The island of Staten is not exactly blessed with great dining. Other than Sri Lankan I cant think of any reason to pay the hefty toll to go there. Did you ever wonder why Enoteca Maria and Vida are on the Michelin Bib Gourmand list for what seems like forever. The French inspectors are just way too busy to make room for Staten Island on their schedule. Some may say pizza is another good reason to come, and to those I’d say you can find just as good or better in the other boroughs. You just need to know where to look to find them.
Sim Sim is not another reason to travel all the way to the Midland section of the island, but it’s a solid alternative, and new experience for the islanders. While Manhattan is not exactly known for great Uzbek (I cant think of one decent), you do have plenty of good ones in south Brooklyn (Kashkar Café, Nargis to name a few). But the island residents have finally a legitimate Uzbek that can perhaps open the doors to some competition. And competition, as always, is the healthiest recipe. When you bump into the lone Indian restaurant in Pocatello, Idaho, you can bet your Vindaloo that you probably did not exactly discover a jewel. But Sim Sim is closer to the exception than the rule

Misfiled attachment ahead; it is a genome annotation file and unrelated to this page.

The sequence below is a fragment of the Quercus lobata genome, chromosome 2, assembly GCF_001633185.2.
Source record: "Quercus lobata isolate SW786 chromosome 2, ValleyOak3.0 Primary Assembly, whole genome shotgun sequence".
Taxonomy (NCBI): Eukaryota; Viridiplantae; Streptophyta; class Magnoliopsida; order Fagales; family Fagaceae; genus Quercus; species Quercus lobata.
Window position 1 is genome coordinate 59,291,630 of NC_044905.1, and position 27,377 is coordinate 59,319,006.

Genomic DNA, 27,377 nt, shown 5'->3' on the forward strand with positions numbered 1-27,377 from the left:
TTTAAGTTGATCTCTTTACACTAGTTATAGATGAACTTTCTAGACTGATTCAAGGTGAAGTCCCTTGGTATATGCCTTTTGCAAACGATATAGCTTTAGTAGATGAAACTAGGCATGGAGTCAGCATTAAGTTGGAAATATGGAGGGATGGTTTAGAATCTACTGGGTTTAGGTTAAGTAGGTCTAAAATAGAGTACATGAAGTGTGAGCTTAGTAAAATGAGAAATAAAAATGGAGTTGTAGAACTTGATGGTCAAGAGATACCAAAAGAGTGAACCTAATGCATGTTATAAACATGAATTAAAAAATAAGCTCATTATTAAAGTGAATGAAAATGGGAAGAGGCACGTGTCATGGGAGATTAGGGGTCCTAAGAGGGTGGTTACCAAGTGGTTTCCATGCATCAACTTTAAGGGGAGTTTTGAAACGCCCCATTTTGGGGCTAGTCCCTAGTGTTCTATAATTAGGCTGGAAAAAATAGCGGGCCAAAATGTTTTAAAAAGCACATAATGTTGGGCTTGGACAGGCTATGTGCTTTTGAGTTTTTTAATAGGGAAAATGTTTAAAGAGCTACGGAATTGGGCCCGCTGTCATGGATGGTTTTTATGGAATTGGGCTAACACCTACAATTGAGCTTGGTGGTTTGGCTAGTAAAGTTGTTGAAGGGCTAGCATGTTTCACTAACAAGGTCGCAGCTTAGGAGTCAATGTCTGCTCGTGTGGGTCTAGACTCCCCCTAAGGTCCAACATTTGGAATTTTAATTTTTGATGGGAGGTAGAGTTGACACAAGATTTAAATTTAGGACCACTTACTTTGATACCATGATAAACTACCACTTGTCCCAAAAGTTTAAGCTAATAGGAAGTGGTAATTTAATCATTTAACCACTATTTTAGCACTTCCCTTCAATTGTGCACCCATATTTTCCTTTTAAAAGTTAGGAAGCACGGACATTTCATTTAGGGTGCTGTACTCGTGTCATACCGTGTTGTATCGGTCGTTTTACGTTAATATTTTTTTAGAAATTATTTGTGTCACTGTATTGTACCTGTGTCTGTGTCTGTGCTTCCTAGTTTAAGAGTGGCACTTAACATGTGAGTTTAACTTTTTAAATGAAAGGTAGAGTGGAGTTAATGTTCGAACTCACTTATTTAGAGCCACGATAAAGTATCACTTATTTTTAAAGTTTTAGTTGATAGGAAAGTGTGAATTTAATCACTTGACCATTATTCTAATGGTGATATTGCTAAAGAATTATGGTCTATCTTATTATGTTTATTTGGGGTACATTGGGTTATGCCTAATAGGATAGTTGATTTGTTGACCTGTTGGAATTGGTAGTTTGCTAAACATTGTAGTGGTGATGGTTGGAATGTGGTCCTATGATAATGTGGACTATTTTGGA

At the helm in the kitchen is an Uyghur cook (ethnic group living in villages all over Asia), dishing out all the Uzbek classics… Manti, Samsa, Plov (this one with raisins) and those chicken kebabs that require that special Uzbek touch. The Uzbeks know how to grill em. The cook comes early in the morning to start the preparations that includes pulled Lagman noodles, at this point only available in soup form. The place is small and homey. Freshly renovated and decorated to resemble a casual Uzbek hang out place. The owner is Russian who operated the previous incarnation of the space, but now somewhat bravely, trying to insert some freshness into the island. No alcohol permit here, so bring your vodka, though a solid Kompot (Russian fruit punch) is always available